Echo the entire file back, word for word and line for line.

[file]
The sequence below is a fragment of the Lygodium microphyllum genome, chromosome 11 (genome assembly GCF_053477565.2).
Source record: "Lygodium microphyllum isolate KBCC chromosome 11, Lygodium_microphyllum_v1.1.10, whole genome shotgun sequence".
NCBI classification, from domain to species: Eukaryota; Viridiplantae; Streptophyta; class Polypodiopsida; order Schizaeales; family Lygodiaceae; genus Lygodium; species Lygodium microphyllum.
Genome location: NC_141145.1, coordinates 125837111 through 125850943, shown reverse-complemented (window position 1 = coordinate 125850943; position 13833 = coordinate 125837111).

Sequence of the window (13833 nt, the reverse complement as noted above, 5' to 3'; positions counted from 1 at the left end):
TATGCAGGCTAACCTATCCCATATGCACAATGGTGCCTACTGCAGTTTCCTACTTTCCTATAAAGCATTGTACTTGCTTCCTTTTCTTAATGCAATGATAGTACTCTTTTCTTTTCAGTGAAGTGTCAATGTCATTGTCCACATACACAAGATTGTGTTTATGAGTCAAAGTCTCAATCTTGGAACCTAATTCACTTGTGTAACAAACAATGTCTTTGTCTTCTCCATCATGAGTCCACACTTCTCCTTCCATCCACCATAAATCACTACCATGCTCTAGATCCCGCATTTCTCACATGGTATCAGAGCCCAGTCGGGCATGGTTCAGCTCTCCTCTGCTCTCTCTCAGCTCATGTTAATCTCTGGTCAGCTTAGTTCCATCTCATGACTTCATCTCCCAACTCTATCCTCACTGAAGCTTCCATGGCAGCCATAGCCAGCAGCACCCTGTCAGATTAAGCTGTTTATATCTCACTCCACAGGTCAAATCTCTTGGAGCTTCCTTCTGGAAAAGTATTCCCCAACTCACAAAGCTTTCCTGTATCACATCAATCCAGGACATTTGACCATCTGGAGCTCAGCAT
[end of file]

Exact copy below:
The sequence below is a fragment of the Lygodium microphyllum genome, chromosome 11 (genome assembly GCF_053477565.2).
Source record: "Lygodium microphyllum isolate KBCC chromosome 11, Lygodium_microphyllum_v1.1.10, whole genome shotgun sequence".
NCBI classification, from domain to species: Eukaryota; Viridiplantae; Streptophyta; class Polypodiopsida; order Schizaeales; family Lygodiaceae; genus Lygodium; species Lygodium microphyllum.
Genome location: NC_141145.1, coordinates 125837111 through 125850943, shown reverse-complemented (window position 1 = coordinate 125850943; position 13833 = coordinate 125837111).

Sequence of the window (13833 nt, the reverse complement as noted above, 5' to 3'; positions counted from 1 at the left end):
TATGCAGGCTAACCTATCCCATATGCACAATGGTGCCTACTGCAGTTTCCTACTTTCCTATAAAGCATTGTACTTGCTTCCTTTTCTTAATGCAATGATAGTACTCTTTTCTTTTCAGTGAAGTGTCAATGTCATTGTCCACATACACAAGATTGTGTTTATGAGTCAAAGTCTCAATCTTGGAACCTAATTCACTTGTGTAACAAACAATGTCTTTGTCTTCTCCATCATGAGTCCACACTTCTCCTTCCATCCACCATAAATCACTACCATGCTCTAGATCCCGCATTTCTCACATGGTATCAGAGCCCAGTCGGGCATGGTTCAGCTCTCCTCTGCTCTCTCTCAGCTCATGTTAATCTCTGGTCAGCTTAGTTCCATCTCATGACTTCATCTCCCAACTCTATCCTCACTGAAGCTTCCATGGCAGCCATAGCCAGCAGCACCCTGTCAGATTAAGCTGTTTATATCTCACTCCACAGGTCAAATCTCTTGGAGCTTCCTTCTGGAAAAGTATTCCCCAACTCACAAAGCTTTCCTGTATCACATCAATCCAGGACATTTGACCATCTGGAGCTCAGCAT